Post # 16
One can think someone may be “the” one within three months and you can even take the associated risks with that often misguided belief yourself, but IMO one owes more to a child, even someone else’s.
Kids deserve better than a revolving door of a parent’s romantic partners or a whirlwind commitment. It’s not in their best interests or just about the couple, anymore. And not too late to dial it back.
Post # 17
- Wedding: March 2014 - Chicago, IL
Honestly if I were his ex and you were hanging around my kid I would want to meet you.
Post # 18
weddingmaven : you’ve commented on this thread twice now voicing your displeasure that she’s met the kid already– but thats not the issue, they’ve already met. Whats done is done.
This is the type of rhetoric that people in blended families have to deal with constantly, which is people offering you their unsolicited advice about your timeline. What is too fast for one couple might not be too fast for another. The “revolving door” you threw out there in regards to supposedly the fathers love life is complete speculation. You don’t know that he’s introduced anyone to his kid since his divorce. You’re acting like someone has done a disservice to this kid, and I fail to see how based on the information thats been given.
For all you know (as was in my case with my stepkid, mind you), there was no grand meeting. I already knew my stepkid prior to me dating their father.
Post # 19
As a mom, I would want to meet any girlfriends before they met my kids tbh. But what’s done is done. If you are hanging out so much that you accompany them on drop off then it should not be too early to meet.
And I think it is great they can be together for their child’s birthday. My parents divorced when I was little and it meant a lot to me to celebrate birthdays together. I don’t know if that is the best time for the two of you to meet though. Seems like a lot of drama and could potentially take away from the child’s special day.
Post # 20
I’m concerned by this statement: “As with a lot of men, it’s pulling teeth to get him to talk about anything serious.”
I’m not exactly sure what you mean by this but it strikes me as a possible red flag about his emotional availability. My husband is the quiet type but he never shied away from serious conversations.
I’m also concerned by this: “I’m also a little apprehensive because there’s animosity between them, mainly on his side. I know for a fact he is still a little hurt by having his family split up in the way it did. I feel like that’s something that won’t go away.”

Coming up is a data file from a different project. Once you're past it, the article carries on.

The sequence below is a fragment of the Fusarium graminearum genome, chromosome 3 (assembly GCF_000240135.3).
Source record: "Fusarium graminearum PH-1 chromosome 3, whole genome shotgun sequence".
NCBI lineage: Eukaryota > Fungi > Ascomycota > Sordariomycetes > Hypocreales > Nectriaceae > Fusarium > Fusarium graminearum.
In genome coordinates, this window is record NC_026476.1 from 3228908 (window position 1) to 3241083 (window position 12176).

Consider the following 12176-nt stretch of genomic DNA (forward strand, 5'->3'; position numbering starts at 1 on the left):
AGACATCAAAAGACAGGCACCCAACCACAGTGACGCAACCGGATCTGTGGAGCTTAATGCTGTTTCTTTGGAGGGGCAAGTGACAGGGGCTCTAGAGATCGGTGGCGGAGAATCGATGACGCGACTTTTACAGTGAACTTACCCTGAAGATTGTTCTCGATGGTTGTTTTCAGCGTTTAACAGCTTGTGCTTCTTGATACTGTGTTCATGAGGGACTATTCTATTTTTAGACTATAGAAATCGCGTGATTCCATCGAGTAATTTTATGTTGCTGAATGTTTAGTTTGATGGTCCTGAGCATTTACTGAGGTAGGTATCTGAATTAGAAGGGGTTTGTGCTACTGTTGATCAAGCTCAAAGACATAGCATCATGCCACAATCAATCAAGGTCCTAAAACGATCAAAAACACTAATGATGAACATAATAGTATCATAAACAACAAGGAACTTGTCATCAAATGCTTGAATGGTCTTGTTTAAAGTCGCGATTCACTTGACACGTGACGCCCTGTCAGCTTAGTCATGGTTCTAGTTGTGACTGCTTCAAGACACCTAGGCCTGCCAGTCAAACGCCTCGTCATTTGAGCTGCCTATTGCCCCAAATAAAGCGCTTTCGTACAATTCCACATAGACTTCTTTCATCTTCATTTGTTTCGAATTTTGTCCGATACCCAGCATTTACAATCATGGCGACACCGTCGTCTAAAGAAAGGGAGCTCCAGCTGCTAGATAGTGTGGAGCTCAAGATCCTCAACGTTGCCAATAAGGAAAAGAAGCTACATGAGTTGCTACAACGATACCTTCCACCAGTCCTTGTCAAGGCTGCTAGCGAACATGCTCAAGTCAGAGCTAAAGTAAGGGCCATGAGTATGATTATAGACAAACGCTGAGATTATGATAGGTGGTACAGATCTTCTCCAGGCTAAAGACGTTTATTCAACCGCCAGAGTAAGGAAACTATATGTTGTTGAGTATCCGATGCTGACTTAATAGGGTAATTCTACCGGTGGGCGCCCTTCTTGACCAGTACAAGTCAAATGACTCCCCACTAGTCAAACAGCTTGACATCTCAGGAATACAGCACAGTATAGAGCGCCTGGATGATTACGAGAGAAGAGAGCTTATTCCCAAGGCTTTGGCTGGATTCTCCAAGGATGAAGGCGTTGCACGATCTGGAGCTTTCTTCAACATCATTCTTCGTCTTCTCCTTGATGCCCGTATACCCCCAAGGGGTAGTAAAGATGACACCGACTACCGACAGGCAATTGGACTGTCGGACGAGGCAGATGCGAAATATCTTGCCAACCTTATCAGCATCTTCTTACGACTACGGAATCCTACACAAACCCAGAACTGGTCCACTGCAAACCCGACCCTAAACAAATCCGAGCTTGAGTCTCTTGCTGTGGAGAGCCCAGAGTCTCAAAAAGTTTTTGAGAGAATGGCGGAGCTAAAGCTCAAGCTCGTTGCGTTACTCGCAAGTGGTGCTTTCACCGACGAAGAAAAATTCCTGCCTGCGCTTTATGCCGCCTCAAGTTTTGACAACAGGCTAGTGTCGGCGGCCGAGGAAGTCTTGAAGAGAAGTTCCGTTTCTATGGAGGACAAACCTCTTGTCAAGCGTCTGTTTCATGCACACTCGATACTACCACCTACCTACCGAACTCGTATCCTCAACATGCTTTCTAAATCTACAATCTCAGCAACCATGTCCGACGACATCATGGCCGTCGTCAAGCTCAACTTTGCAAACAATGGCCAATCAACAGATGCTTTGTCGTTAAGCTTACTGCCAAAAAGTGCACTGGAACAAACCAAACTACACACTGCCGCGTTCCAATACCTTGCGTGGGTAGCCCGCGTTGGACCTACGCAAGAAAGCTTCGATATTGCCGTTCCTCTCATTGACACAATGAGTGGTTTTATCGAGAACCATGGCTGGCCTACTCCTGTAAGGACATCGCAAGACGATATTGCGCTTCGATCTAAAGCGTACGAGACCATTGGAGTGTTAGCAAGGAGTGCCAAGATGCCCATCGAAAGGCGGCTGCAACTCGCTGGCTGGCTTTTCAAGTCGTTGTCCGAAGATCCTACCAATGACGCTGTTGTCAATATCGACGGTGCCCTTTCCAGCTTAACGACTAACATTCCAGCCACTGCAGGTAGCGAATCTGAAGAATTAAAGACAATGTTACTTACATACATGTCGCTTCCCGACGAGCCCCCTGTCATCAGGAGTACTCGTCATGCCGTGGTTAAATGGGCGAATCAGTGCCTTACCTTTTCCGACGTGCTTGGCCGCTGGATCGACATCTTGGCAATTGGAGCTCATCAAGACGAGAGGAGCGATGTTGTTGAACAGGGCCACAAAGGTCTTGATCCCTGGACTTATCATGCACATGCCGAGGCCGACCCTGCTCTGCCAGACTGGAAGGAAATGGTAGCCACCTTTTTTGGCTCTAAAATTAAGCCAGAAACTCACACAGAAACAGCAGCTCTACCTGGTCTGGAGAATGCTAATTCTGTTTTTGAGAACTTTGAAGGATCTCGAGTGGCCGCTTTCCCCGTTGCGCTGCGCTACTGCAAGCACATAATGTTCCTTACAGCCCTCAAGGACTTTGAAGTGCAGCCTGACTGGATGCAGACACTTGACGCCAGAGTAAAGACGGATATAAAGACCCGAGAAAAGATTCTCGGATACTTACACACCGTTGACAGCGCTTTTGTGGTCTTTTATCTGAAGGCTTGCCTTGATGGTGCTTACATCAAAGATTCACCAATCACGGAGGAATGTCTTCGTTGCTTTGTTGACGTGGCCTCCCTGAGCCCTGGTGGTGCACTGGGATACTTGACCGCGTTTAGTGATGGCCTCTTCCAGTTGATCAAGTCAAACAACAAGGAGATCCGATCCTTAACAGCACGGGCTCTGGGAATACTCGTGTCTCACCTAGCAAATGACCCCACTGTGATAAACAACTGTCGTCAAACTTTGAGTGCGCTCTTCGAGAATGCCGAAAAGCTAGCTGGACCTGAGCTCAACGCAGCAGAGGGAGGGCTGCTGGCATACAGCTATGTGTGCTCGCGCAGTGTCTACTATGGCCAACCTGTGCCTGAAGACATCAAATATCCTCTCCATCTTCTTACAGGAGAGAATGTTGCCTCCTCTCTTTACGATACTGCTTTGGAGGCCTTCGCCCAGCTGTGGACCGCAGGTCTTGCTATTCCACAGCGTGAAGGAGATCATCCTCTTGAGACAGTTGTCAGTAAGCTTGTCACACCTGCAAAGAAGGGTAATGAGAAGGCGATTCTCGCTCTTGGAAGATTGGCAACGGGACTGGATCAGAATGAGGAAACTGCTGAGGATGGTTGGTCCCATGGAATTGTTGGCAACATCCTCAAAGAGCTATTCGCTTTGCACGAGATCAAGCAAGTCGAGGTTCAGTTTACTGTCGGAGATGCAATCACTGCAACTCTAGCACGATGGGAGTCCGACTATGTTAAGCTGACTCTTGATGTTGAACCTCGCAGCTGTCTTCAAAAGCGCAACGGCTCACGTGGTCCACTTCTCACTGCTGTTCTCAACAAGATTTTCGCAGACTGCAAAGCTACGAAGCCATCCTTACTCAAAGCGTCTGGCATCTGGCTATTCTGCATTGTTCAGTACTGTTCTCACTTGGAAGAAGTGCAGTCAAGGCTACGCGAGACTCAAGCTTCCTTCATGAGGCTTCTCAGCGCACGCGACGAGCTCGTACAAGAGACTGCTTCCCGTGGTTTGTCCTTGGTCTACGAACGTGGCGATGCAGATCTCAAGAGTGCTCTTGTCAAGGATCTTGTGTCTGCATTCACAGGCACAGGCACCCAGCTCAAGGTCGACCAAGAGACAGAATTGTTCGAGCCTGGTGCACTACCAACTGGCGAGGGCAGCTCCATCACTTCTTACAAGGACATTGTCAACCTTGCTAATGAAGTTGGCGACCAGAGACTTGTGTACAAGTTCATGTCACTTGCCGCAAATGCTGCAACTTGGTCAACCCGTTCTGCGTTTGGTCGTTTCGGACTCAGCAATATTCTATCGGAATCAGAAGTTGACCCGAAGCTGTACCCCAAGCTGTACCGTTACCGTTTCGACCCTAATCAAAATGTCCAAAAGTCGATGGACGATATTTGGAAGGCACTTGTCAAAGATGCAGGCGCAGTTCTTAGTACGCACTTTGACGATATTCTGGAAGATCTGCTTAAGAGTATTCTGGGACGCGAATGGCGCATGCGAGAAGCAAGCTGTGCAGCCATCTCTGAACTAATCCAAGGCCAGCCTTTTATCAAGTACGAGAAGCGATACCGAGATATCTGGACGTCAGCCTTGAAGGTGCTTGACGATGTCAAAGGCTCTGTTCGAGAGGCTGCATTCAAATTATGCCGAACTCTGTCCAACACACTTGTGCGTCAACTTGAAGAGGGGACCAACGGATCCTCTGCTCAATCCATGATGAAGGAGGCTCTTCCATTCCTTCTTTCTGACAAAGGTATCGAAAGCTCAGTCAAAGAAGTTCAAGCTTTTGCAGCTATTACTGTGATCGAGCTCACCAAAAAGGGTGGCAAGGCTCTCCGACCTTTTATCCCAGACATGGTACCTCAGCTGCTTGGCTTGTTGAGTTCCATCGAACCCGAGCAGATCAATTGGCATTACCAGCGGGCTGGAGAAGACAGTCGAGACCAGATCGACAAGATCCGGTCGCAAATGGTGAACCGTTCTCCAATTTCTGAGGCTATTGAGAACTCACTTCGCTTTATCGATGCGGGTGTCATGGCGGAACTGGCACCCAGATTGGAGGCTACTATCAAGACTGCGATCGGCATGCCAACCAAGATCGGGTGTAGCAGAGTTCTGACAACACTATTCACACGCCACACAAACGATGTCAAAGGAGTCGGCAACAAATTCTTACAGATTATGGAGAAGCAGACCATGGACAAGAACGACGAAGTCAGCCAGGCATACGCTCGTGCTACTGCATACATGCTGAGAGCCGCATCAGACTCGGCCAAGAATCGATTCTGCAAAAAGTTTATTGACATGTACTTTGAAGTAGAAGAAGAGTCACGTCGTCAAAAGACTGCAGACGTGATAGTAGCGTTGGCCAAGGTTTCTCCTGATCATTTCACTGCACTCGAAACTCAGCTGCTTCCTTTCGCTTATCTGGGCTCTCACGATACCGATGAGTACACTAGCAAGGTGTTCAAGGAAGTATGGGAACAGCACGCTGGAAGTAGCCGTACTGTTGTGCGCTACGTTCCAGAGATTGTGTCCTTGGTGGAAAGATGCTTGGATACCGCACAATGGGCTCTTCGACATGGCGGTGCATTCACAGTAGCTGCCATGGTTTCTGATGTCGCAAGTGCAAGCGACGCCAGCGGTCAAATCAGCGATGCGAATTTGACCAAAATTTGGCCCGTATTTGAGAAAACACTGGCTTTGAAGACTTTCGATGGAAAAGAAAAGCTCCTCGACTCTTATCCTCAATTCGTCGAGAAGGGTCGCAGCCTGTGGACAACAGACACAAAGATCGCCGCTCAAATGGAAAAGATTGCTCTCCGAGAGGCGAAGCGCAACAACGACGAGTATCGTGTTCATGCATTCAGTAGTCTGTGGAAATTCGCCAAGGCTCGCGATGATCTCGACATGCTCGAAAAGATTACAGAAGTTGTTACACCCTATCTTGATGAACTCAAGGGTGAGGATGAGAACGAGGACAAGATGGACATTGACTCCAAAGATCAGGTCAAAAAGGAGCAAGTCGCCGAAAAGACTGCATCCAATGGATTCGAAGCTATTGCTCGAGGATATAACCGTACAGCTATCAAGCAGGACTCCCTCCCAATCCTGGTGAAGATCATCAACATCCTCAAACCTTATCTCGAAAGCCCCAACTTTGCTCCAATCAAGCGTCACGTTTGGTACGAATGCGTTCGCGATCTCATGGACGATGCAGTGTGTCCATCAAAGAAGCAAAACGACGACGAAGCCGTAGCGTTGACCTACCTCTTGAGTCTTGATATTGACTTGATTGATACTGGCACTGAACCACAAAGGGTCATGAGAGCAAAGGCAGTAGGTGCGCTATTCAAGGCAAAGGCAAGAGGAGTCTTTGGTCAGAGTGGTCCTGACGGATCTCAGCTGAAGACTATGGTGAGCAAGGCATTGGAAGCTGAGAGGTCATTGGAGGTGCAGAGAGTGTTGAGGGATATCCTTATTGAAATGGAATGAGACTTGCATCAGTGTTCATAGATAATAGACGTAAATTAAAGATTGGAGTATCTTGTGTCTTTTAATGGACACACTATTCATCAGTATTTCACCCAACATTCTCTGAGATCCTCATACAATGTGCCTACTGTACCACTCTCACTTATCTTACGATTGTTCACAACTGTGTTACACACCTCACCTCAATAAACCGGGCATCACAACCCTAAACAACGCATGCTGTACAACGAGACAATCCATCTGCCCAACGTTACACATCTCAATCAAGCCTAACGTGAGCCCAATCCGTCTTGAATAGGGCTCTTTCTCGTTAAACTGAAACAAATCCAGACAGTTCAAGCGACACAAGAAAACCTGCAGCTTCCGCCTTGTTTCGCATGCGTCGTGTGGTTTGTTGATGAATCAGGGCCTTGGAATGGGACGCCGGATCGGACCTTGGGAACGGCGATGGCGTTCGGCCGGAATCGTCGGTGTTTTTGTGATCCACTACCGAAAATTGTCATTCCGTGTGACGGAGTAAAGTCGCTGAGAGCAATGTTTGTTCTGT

Carrying animosity toward an ex after 6 years is worrisome. It’s understandable to be upset your marriage & family broke up, but a long time has passed and harboring anger and hostility about the breakup is only hurting your bf and impeding his ability to move on.
If I were you I’d just stay aware of his language and behavior regarding his ex and his willingness to have difficult conversations. I’d also want to know more about why they broke up (if you don’t already) and take his telling of it with a grain of salt.
All that to say, from your short post there are a few potential warning signs that I think you should keep monitoring. 3 months is still early. Move forward with cautious optimism, but maybe don’t rush into building a relationship with his son or meeting the ex yet.
Hopefully things keep progressing well and he opens up as you get to know each other better. If that’s the case, there’s still not really a downside to holding off.
Good luck, bee.
Post # 21
fromatoz : I have to side with almost any child therapist you would want to speak to on this.
As I mentioned, IMO it’s not too late at three months in to dial things back. The more time spent the more bonded the OP can become to the child and vice versa.
Knowing someone and their child in a different context previous to a romantic relationship is a different situation altogether.
Post # 22
weddingmaven : Knowing someone and their child in a different context previous to a romantic relationship is a different situation altogether.
My point exactly, you dont know the OP’s situation. Blended families are complex and it’s definitely not one size fits all